You are here: Home - Household Bills - News -

Calls for £15-an-hour minimum wage

0
Written by: Emma Lunn
24/08/2022
The Trades Union Congress (TUC) has called for the minimum wage to be upped to £15 an hour.

The union body has set out a plan for pay growth as workers struggle to stay afloat in a period of rising inflation and soaring energy bills. It says the government needs to “transition the economy to high-wage, high-skilled and secure jobs,” and “shift our economic model away from a reliance on low-paid and insecure work”.

The TUC’s plan is underpinned by a £15 minimum wage – up from the £9.50 an hour minimum paid at the moment.

As part of its package of measures to deal with the cost of living crisis, the TUC is also calling for the minimum wage to be uprated by at least inflation this October – as opposed to April next year when the uprating is due.

The TUC said the government must deliver a return to normal wage growth so workers get proper pay rises for the first time in more than a decade. It called for sustained pay growth, year on year, so that median wages reach £20 an hour as soon as possible.

Since the minimum wage was introduced, its level as a proportion of the median wage has increased – starting at 47% in 1999 and expected to reach 66% by 2024, although the TUC said that a more ambitious target of 75% is the “logical next step”.

According to the TUC, between 1997 and 2010 nominal wages grew by an average of 3.8% a year. It says that at the very least, we need to see this level of growth again as this would deliver a £20 median wage by 2030.

Frances O’Grady, TUC general secretary, said: “Millions of low-paid workers live wage packet to wage packet, struggling to get by – and they are now being pushed to the brink by eye-watering bills and soaring prices.

“For too long workers have been told that businesses can’t afford to pay them more. But again and again the evidence has shown that firms are still making profits and increasing jobs – we can afford higher wages.”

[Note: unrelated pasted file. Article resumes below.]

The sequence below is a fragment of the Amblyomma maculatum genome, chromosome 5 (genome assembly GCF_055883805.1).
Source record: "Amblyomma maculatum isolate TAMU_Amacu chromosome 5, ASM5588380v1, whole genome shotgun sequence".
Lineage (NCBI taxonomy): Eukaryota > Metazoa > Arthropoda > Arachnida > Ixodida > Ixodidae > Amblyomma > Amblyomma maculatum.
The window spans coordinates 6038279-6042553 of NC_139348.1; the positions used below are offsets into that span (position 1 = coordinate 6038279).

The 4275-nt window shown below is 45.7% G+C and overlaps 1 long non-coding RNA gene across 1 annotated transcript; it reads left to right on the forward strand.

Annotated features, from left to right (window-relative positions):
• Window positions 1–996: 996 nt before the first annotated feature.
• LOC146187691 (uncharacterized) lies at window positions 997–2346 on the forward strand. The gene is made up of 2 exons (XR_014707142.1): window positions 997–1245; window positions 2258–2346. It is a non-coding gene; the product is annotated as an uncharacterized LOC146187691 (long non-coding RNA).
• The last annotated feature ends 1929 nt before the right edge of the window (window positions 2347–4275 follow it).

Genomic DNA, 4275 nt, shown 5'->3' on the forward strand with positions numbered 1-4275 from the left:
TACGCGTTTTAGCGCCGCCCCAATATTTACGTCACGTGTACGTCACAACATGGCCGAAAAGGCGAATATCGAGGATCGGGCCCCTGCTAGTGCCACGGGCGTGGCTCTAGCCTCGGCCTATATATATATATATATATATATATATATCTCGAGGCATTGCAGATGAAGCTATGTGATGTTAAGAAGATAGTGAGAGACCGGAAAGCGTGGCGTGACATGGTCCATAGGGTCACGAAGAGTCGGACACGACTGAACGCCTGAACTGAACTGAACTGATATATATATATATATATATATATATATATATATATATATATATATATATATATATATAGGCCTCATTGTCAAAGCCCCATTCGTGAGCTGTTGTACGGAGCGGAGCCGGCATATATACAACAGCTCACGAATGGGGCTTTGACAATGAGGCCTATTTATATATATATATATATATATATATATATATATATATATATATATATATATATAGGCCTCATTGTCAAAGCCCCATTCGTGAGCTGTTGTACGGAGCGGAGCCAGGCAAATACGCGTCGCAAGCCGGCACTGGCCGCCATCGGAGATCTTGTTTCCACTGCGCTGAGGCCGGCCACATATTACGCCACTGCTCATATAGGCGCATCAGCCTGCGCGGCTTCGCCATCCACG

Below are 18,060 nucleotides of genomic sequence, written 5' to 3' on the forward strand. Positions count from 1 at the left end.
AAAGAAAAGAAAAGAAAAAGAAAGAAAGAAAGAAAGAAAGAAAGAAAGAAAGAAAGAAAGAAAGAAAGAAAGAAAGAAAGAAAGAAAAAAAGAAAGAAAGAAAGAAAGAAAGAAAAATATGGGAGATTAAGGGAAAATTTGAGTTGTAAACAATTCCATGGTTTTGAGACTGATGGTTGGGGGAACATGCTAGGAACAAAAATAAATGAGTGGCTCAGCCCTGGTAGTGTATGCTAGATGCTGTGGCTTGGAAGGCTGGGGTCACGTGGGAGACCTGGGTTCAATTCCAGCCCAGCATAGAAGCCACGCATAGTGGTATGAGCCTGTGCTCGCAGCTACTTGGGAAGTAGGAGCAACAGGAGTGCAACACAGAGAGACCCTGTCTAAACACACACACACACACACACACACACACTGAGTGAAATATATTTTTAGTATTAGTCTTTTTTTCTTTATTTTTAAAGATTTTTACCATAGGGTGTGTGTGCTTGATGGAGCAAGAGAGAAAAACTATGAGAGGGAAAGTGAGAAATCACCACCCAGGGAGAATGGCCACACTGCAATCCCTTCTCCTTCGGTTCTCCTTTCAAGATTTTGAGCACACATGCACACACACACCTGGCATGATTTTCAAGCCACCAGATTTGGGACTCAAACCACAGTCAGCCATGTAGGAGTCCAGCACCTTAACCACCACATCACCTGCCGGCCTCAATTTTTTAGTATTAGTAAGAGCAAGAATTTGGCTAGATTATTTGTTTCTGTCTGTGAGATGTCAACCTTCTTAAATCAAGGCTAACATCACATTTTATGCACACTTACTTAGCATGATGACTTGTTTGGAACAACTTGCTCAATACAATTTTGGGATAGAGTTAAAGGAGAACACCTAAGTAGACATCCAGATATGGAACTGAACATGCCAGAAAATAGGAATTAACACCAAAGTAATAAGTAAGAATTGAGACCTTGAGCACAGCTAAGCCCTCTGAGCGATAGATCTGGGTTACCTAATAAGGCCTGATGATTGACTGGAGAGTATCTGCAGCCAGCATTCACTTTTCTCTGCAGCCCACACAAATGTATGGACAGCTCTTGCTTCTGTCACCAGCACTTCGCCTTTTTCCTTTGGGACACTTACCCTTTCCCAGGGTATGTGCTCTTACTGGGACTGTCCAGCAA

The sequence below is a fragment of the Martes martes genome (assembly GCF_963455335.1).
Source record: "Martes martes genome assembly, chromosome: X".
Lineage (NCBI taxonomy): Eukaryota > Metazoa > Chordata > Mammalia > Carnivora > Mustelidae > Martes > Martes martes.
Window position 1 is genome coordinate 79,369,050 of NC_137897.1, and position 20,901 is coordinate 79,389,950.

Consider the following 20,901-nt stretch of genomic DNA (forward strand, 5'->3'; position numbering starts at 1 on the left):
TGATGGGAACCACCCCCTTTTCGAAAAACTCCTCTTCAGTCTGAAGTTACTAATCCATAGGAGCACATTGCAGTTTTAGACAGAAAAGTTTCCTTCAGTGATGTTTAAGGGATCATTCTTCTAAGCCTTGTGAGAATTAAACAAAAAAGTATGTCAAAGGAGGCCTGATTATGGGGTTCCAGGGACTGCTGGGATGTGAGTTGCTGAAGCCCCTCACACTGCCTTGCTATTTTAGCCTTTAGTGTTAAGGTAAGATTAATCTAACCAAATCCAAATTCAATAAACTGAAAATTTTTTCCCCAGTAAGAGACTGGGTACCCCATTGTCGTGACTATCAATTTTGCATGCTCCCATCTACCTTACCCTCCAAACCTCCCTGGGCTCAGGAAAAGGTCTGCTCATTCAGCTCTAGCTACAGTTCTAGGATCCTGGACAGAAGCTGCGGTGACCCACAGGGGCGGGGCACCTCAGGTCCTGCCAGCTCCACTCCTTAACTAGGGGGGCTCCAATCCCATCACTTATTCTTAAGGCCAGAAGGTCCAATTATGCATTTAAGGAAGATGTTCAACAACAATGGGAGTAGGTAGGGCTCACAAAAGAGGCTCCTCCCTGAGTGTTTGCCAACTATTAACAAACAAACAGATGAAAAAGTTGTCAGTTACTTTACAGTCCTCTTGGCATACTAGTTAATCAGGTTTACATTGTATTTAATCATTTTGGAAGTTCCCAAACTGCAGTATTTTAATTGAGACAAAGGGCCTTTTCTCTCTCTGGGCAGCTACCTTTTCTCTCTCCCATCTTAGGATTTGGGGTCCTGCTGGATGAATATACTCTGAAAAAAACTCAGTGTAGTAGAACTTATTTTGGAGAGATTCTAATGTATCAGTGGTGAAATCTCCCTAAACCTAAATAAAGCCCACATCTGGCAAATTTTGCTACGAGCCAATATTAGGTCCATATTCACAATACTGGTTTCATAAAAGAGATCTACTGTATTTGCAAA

There are 0 Comment(s)

If you wish to comment without signing in, click your cursor in the top box and tick the 'Sign in as a guest' box at the bottom.

Autumn Statement: Everything you need to know at a glance

Yesterday Chancellor Jeremy Hunt made his first fiscal statement in the role, outlining a range of tax measure...

End of Help to Buy: 10 alternatives for first-time buyers

The deadline for Help to Buy Equity Loan applications passed on 31 October. If you’re a first-time buyer who...

Moving to an energy prepayment meter: Everything you need to know

As households struggle with the soaring cost of energy, tens of thousands of billpayers are expected to move o...

What will happen if rates change

How your finances will be impacted by a rise in interest rates.

Regular Savings Calculator

Small regular contributions can build up nicely over time.

Online Savings Calculator

Work out how your online savings can build over time.

DIY investors: 10 common mistakes to avoid

For those without the help and experience of an adviser, here are 10 common DIY investor mistakes to avoid.

Mortgage down-valuations: Tips to avoid pulling out of a house sale

Down-valuations are on the rise. So, what does it mean for home buyers, and what can you do?

Five tips for surviving a bear market mauling

The S&P 500 has slipped into bear market territory and for UK investors, the FTSE 250 is also on the edge. Her...

Money Tips of the Week